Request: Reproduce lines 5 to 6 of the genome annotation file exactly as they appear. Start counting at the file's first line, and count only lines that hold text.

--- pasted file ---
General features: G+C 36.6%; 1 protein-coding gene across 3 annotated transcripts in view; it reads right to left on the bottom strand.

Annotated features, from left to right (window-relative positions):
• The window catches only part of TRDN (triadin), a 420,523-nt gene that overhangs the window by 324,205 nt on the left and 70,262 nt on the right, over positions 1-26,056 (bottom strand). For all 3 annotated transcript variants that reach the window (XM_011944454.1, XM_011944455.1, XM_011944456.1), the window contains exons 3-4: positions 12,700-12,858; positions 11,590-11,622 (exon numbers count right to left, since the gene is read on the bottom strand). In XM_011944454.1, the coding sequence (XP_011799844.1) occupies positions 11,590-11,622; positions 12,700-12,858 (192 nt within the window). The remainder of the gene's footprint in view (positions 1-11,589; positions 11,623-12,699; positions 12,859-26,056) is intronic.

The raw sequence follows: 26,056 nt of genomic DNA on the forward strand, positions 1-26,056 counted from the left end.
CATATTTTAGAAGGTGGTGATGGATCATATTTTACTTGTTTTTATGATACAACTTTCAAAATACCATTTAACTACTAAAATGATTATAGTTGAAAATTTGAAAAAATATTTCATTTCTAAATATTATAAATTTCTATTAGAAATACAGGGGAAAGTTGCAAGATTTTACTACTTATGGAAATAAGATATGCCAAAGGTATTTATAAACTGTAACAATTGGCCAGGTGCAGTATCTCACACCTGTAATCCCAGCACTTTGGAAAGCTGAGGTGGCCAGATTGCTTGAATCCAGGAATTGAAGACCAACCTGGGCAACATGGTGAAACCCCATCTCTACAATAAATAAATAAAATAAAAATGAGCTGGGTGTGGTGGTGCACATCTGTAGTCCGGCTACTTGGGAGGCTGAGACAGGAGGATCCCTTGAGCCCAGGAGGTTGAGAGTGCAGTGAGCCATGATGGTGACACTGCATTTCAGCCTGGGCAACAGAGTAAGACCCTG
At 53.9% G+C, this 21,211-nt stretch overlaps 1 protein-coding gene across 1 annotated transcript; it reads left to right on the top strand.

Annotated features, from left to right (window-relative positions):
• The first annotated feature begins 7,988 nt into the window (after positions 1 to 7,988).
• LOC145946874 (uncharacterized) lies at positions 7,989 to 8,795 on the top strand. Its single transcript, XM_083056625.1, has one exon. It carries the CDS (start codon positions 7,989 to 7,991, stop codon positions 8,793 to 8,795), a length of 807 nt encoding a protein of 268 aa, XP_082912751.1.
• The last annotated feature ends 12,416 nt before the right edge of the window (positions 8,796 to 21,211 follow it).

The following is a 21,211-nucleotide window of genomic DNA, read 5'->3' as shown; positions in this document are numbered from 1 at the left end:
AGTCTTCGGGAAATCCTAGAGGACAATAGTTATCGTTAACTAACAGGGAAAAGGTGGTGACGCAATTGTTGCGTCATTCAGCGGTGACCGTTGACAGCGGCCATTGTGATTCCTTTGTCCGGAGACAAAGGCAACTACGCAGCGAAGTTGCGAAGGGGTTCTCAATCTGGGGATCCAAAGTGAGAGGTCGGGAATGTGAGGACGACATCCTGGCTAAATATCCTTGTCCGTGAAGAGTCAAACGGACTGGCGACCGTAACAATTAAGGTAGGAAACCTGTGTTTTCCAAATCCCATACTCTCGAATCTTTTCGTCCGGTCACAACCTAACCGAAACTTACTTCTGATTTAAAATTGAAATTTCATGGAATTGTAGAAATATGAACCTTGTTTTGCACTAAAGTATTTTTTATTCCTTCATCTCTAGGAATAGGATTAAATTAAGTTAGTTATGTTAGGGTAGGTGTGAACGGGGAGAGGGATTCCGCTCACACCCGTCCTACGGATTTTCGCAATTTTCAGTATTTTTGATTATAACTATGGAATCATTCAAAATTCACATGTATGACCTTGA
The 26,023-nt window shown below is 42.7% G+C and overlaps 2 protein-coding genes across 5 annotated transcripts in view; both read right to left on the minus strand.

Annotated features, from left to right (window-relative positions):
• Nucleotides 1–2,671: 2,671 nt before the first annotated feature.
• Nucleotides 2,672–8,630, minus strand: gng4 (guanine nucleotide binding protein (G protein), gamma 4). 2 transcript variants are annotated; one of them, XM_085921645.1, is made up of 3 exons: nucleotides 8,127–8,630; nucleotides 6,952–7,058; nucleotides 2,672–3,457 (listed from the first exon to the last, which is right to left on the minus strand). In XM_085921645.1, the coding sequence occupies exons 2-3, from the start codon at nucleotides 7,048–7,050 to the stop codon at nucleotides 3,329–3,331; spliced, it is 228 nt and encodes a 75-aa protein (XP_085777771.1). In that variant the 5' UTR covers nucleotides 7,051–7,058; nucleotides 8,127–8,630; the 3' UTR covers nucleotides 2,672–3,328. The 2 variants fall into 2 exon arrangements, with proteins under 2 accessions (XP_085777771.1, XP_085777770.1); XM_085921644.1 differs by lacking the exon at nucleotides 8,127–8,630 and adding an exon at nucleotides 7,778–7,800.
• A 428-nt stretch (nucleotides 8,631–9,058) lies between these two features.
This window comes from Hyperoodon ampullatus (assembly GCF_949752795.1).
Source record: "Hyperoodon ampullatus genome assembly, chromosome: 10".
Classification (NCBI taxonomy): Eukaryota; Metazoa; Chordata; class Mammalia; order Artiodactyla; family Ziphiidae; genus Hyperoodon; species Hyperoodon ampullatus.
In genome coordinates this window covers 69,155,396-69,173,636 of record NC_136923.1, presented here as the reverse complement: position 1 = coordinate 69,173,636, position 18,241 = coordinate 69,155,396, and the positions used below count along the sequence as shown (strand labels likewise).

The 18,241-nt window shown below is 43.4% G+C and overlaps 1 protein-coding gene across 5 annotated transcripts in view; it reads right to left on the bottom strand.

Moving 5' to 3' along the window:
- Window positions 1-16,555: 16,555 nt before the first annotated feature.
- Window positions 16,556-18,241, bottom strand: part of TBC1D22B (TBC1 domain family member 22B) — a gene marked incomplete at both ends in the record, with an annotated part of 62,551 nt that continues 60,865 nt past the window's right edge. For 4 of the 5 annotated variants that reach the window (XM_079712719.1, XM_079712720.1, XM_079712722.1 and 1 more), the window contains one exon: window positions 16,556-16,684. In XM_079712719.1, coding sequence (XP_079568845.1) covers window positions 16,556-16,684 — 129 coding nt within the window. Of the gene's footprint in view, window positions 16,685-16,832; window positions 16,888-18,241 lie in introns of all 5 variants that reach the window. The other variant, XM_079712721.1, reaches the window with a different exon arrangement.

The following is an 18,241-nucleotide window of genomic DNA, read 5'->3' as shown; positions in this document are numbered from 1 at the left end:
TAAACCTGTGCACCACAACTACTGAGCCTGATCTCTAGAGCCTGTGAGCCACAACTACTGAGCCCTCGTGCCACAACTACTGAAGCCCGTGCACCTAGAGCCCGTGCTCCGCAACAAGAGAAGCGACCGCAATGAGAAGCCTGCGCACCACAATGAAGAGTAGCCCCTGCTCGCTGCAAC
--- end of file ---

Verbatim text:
CATATTTTAGAAGGTGGTGATGGATCATATTTTACTTGTTTTTATGATACAACTTTCAAAATACCATTTAACTACTAAAATGATTATAGTTGAAAATTTGAAAAAATATTTCATTTCTAAATATTATAAATTTCTATTAGAAATACAGGGGAAAGTTGCAAGATTTTACTACTTATGGAAATAAGATATGCCAAAGGTATTTATAAACTGTAACAATTGGCCAGGTGCAGTATCTCACACCTGTAATCCCAGCACTTTGGAAAGCTGAGGTGGCCAGATTGCTTGAATCCAGGAATTGAAGACCAACCTGGGCAACATGGTGAAACCCCATCTCTACAATAAATAAATAAAATAAAAATGAGCTGGGTGTGGTGGTGCACATCTGTAGTCCGGCTACTTGGGAGGCTGAGACAGGAGGATCCCTTGAGCCCAGGAGGTTGAGAGTGCAGTGAGCCATGATGGTGACACTGCATTTCAGCCTGGGCAACAGAGTAAGACCCTG
At 53.9% G+C, this 21,211-nt stretch overlaps 1 protein-coding gene across 1 annotated transcript; it reads left to right on the top strand.